To be honest, both the US (Foreign Corrupt Practices Act (1977)) and Britain (UK Bribery Act (2010)) have enacted stringent laws on foreign corruption, with supposedly extra territorial reach, but one wonders to what extent these laws are activated and are efficient in eradicating practices of bribery, corruption and fraud, bearing in mind that these two countries are among the biggest business partners of the Middle Eastern countries.
For EY organization, the practice of bribery, in the form of kickbacks or backhanders, is still very common in the business arena in the Mideast, in spite of foreign legislation:
“As Middle East economies have developed and become increasingly sophisticated, so too have the methods of committing fraud in the region. Despite high profile efforts by governments to combat fraud, bribery and corruption, they remain common in the Middle East. Management boards of organizations vary widely in their approaches to stamping out fraud. Some companies appear willing to tolerate fraud."
In the Middle East, especially among officials, bribes and kickbacks have been made to become a cultural expression of gratitude and thanks ikramiya, besides being a privilege imtiyaz that goes with the office in almost a “constitutional” form. The respondents to the research conducted by EY on this phenomenon, point out that bribery in business is considered legitimate:
“Respondents said that in the Middle East, the practice of bribery had come to be widely regarded as a legitimate way of doing business. They indicated this mindset would be difficult to challenge and pointed out the culture of the region could make identifying a bribe difficult: “In Middle East culture, people are not fully aware of what bribes are. If you refuse a gift it is offensive. There is a lack of awareness of what are gifts and what are bribes. Gifts may be expected during the awarding time, but intentions are misunderstood or misused.””
In 2011, the Arab uprisings called for an immediate change in political practices and philosophy and denounced, in no doubtful terms, the incapacitating corruption, bribery, fraud and nepotism, which were and, still, are in practice today. But, other governments came into power and corruption is still alive and kicking.
In many countries of the world, undemocratic governments use corruption to reward their supporters, followers and backers, be they officials in power or political parties and civil society organizations. Corruption is used as a carrot and those who refuse it and denounce its presence get the stick, instead.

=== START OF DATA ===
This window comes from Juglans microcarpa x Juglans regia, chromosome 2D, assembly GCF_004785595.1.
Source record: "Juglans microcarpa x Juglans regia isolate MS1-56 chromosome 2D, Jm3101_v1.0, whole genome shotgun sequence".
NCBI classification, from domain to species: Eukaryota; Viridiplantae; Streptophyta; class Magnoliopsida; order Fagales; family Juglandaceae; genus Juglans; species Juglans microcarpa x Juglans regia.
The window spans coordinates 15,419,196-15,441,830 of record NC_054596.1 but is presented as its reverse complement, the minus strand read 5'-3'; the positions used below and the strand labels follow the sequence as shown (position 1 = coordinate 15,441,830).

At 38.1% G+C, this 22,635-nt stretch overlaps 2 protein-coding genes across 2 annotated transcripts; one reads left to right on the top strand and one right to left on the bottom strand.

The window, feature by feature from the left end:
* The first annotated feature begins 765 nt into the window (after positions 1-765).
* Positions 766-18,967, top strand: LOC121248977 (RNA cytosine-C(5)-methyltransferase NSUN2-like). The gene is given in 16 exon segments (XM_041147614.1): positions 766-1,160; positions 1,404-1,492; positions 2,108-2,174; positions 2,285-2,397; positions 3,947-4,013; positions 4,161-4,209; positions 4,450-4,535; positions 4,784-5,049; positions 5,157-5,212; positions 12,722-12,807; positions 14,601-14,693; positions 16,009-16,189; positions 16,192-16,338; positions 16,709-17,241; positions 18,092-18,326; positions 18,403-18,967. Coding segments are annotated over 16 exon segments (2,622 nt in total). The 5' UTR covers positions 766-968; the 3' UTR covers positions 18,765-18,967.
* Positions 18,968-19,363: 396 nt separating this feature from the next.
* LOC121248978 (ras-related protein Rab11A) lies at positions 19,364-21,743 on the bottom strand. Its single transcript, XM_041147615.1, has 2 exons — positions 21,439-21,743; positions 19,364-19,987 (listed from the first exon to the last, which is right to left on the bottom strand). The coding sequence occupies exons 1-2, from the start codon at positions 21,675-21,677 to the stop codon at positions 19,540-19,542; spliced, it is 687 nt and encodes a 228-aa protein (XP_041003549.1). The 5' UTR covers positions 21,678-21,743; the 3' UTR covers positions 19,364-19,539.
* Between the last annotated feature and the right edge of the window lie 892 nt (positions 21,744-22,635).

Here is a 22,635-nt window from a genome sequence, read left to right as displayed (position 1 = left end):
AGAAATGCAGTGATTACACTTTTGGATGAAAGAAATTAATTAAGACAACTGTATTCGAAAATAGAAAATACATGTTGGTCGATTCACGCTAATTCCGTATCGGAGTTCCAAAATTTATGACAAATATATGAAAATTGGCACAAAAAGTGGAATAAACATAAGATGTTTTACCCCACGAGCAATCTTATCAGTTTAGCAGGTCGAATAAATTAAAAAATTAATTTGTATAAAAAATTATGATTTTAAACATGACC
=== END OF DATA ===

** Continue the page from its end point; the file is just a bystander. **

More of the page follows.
An immediate setback to David Cameron’s Anti-Corruption Summit is the decision of the British Virgin Islands to rebuff his call for British overseas territories and crown dependencies to make public the identity of owners of offshore firms. It must be pointed out that British Virgin Islands, Panama as well as FIFA were not invited to the conference because of their fraudulent history.
At the end of the conference, David Cameron triumphantly declared:
"Today the world has come together in a coalition of the committed to expose, to punish and to drive out corruption."
But, his general remarks did not spell out a precise strategy with field measures to combat corruption, or to be, more specific; he did not come up with a prescription medicine for this ailment, he, himself, called “cancer”:
"the cancer at the heart of so many of the problems we need to tackle in our world"
The results are of this international meeting are definitely meager, they are as follows:
So after this one-day conference presented in the British press as a “landmark”, life will go on as usual and so will corruption and fraud.
However, the only hope and beacon of light, in the long fight against corruption, today, is undoubtedly Transparency International, an NGO founded in 1993 and based in Berlin, Germany, that though it is lacking in funds, yet it is very active in denouncing corruption and proposing a pedagogical approach to combat it, in a comprehensive strategy.
Image Credit: https://upload.wikimedia.org
You can follow Dr Mohamed Chtatou on Twitter: @Ayurinu
Dr. Mohamed Chtatou is a Professor of education at Mohammed V University in Rabat. He is a political and cultural analyst in the Middle East.